Pretermitting whether it was erroneous to admit evidence of the Romberg Test without subjecting it to Harper v. State, the error was harmless in light of the overwhelming evidence of Kar's guilt.9 Officer Harper detected Kar traveling at an excessive rate of speed (94 miles per hour in a 70 miles-per-hour zone); Kar continued along the highway, while Harper followed at speeds up to 120 miles-per hour to catch him, erratically changed lanes and incorrectly signaled; and Kar continued to drive evasively after Harper had activated his lights. While Officer Harper was talking with Kar beside the roadway, he noticed Kar's unusual behavior, including asking for medical attention and exhibited fidgety movements, and thereafter, he discovered what appeared and was later confirmed to be methamphetamine on Kar's person. Officer Harper performed several field sobriety tests on Kar in addition to the Romberg Test. After being taken into custody, Kar tested positive for the presence of methamphetamine and amphetamine in his blood. Accordingly, this case does not require us to reach the issue of whether the Romberg Test is subject to the admissibility standards of Harper because the overwhelming evidence renders harmless any error in the admission of the challenged evidence.

2. Kar contends that insufficient evidence was presented to support his conviction for DUI less safe. We disagree.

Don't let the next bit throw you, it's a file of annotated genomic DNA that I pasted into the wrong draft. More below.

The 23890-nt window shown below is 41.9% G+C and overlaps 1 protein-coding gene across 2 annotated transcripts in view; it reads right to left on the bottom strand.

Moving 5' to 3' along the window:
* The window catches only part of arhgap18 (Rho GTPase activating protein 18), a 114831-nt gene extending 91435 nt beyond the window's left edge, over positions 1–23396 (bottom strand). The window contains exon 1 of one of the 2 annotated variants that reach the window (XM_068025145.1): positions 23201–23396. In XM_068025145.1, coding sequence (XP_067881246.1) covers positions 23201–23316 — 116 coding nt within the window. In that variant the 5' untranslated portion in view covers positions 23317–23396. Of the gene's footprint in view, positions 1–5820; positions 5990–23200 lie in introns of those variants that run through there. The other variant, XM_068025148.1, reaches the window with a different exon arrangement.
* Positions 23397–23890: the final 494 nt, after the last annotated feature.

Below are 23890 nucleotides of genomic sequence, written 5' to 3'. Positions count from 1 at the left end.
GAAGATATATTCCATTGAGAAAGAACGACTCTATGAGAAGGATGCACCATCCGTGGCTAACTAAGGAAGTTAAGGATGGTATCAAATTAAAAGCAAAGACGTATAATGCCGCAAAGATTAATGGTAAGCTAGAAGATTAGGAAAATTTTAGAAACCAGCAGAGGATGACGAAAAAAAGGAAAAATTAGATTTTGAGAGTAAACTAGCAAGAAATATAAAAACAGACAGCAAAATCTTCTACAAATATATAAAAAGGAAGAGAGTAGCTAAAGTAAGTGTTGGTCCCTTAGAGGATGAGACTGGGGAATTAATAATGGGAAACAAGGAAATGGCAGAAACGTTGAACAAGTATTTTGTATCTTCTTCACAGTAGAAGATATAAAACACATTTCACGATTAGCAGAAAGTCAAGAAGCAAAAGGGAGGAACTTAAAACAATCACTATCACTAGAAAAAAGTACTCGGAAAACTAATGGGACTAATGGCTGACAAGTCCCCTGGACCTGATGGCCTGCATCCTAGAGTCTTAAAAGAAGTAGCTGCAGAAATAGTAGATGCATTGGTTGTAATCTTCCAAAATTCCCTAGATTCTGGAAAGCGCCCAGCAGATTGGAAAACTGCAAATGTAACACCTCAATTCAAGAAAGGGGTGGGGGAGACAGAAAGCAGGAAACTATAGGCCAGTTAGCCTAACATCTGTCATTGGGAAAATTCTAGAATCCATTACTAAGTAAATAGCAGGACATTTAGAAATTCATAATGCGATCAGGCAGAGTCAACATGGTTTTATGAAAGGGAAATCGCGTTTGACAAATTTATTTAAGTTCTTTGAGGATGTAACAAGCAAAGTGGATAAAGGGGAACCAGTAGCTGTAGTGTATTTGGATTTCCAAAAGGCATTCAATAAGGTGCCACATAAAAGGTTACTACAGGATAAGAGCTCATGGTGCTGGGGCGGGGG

Kar argues that Officer Harper's failure to deduce that he was intoxicated to the point of operating the vehicle in a less safe manner until after the discovery of methamphetamine on Kar's person should result in the reversal of his conviction on the ground. Kar's argument is of no moment. As this Court previously has explained,

[m]ere presence of [an intoxicant] is not the issue. In a less safe case, the [S]tate must prove that the defendant had impaired driving ability as a result of [ingesting an intoxicant]. It is not necessary for an officer to give his opinion or state specifically that a defendant was a less safe driver [ ] because the trier of fact may form its own opinion based on the indicia pointing to [impaired driving ability].10

In this case, sufficient evidence, including (1) Kar's excessive speed and erratic driving,11 (2) Kar's possession of methamphetamine, and (3) Kar's blood results showing the presence of methamphetamine and amphetamine, supports the jury's finding that Kar's ability to safely operate his vehicle was impaired by his ingestion of methamphetamine and amphetamine.

3. Kar also contends that insufficient evidence supports his conviction for possession of methamphetamine. We disagree.

The State presented direct evidence that Kar possessed methamphetamine in the watch pocket of his pants at the time he was arrested by Officer Harper. Kar argues, however, that the State failed to present sufficient evidence to exclude his reasonable hypothesis that the pants in which the methamphetamine was discovered belonged to another individual, and therefore, he did not knowingly possess the methamphetamine. Nevertheless, “it is not necessary that the ․ evidence exclude every other hypothesis except that of guilt, but only reasonable inferences and hypotheses. It was for the jury to decide whether all reasonable hypotheses have been excluded.”12 Kar presented his hypothesis to the jury, and the jury rejected it.

Judgment affirmed.

DOYLE, Presiding Judge.

ANDREWS and BOGGS, JJ., concur.

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KAR v. STATE (2012)

Docket No: No. A12A1491.

Decided: October 18, 2012

Court: Court of Appeals of Georgia.